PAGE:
IRS hiring spree is the biggest expansion of the police state in American history
The Democrats’ new reconciliation bill isn’t just going to be the largest-ever expansion of a government agency. It’s going to be the largest expansion of the domestic police state in American history. Only a statist could believe that a federal government, which already collects $4.1 trillion every year — or $12,300 for every citizen — supposedly needs 80 battalions of new IRS cops.
The average American has less reason to be concerned about cops with guns — though the IRS is looking for special agents who can “carry a firearm and be willing to use deadly force, if necessary” — than they do bureaucrats armed with pens who are authorized to sift through their lives. If you pay your taxes you have nothing to worry about, Democrats claim. But most law-abiding citizens know they have something to fear from a state agency that doesn’t concern itself with your due process, has no regard for your privacy and is empowered to target anyone it wants without any genuine oversight. …
Nothing in the bill that Democrats passed through the Senate limits audits. Murphy, along with every other Democrat in the Senate, voted against a Republican amendment that would have prevented new agents from auditing individuals and small businesses with less than $400,000 of taxable income. Not long ago, Democrats passed the American Rescue Plan Act — which had as much to do with rescuing as the Inflation Reduction Act has to do with reducing inflation — and changed tax code so that mobile payment apps like Venmo and Cash App were now required to report transactions totaling $600 or more per year to the IRS. Does that sound like a party aiming fire exclusively at high-earning Americans?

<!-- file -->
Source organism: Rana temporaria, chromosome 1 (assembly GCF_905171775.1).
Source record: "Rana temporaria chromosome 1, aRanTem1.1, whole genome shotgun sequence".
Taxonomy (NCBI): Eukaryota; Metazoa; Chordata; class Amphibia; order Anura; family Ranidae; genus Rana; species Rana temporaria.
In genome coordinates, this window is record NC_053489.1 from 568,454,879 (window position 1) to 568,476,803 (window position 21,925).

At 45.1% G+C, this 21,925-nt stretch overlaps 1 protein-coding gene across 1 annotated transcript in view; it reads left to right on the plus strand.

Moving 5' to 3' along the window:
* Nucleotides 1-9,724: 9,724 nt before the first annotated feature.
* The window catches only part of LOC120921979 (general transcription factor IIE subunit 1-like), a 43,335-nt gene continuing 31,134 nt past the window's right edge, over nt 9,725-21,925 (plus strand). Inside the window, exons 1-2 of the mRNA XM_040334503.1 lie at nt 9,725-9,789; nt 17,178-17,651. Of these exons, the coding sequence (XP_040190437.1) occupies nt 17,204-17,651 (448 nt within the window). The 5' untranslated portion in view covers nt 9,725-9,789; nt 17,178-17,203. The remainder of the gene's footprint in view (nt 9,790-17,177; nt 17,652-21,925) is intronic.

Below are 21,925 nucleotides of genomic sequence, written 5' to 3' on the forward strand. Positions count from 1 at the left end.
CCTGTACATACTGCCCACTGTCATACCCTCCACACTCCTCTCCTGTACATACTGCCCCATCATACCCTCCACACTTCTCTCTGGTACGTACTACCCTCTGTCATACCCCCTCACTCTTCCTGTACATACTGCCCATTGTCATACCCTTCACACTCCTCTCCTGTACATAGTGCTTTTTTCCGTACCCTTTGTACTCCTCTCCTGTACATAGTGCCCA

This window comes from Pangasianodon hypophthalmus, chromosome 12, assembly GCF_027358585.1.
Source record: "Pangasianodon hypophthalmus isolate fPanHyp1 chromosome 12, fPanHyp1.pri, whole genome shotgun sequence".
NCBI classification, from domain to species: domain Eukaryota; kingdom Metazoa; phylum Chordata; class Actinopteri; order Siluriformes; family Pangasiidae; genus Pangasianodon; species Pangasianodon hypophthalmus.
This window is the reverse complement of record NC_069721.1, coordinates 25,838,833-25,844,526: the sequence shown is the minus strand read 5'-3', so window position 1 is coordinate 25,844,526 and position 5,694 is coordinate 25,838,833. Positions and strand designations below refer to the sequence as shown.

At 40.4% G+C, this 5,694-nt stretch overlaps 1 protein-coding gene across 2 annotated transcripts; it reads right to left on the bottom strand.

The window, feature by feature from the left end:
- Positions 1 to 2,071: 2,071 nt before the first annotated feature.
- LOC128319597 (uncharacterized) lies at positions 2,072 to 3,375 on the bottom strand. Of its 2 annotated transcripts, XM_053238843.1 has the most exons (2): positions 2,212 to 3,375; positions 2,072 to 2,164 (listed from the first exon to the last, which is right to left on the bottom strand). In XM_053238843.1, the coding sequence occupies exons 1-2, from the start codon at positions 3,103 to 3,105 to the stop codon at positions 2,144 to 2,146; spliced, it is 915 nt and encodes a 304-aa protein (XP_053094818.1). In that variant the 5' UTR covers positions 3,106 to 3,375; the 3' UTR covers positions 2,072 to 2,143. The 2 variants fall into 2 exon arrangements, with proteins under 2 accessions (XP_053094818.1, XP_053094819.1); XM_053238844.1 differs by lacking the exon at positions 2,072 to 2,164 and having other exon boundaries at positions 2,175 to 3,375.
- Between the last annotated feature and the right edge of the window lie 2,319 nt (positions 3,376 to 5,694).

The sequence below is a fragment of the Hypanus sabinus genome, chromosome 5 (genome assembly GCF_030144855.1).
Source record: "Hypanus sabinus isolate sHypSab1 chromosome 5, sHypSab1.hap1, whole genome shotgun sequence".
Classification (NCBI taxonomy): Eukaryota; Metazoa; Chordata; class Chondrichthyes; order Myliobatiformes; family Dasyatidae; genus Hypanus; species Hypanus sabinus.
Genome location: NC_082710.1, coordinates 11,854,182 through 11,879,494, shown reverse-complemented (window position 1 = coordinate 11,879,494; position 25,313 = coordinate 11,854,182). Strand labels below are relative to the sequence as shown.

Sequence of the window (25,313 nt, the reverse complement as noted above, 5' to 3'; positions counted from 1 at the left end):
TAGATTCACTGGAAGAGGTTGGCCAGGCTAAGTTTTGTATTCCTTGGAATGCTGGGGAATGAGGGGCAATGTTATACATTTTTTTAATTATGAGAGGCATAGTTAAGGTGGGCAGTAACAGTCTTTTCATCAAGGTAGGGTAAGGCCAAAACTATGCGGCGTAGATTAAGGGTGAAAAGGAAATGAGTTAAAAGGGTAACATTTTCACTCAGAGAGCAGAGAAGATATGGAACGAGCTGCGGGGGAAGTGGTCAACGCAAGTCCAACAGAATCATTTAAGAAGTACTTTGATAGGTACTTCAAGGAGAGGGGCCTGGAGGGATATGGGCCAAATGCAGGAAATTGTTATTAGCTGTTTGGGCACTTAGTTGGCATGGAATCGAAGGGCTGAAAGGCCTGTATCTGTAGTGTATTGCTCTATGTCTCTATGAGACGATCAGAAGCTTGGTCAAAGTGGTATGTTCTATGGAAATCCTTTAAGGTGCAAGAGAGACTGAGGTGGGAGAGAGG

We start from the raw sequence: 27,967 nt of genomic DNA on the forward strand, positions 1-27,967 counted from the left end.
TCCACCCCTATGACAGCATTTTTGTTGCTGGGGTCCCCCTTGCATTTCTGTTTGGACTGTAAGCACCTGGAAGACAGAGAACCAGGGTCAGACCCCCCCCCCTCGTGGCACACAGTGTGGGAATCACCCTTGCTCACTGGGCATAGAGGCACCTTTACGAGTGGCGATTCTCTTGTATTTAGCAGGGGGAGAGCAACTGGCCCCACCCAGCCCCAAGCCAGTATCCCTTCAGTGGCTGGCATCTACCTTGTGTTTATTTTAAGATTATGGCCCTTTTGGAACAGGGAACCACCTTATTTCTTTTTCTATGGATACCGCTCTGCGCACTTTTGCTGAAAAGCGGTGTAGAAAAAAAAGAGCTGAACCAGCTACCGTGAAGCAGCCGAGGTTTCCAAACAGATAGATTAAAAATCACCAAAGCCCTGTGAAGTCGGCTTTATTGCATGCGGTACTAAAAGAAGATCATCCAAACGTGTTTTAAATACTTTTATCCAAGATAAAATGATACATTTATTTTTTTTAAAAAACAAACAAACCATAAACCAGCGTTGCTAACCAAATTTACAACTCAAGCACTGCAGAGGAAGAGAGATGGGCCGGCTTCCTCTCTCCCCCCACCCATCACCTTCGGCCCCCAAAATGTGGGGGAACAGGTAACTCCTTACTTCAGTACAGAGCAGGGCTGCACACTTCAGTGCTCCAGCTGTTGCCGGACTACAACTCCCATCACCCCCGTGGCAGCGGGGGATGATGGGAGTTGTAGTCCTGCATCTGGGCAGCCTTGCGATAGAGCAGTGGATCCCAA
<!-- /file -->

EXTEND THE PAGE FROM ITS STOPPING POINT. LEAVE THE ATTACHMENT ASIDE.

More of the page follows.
Indeed, poor and middle-class Americans are far more likely to do their own taxes, and thus more prone to making mistakes. In 2021, those making $25,000 or less (often the young and elderly) were audited at a rate five times higher than everyone else. The wealthier you are the more likely it is that you can hire lawyers and accountants to work within the system. There aren’t enough millionaires and billionaires in the world to keep a potential new 87,000 IRS employees busy.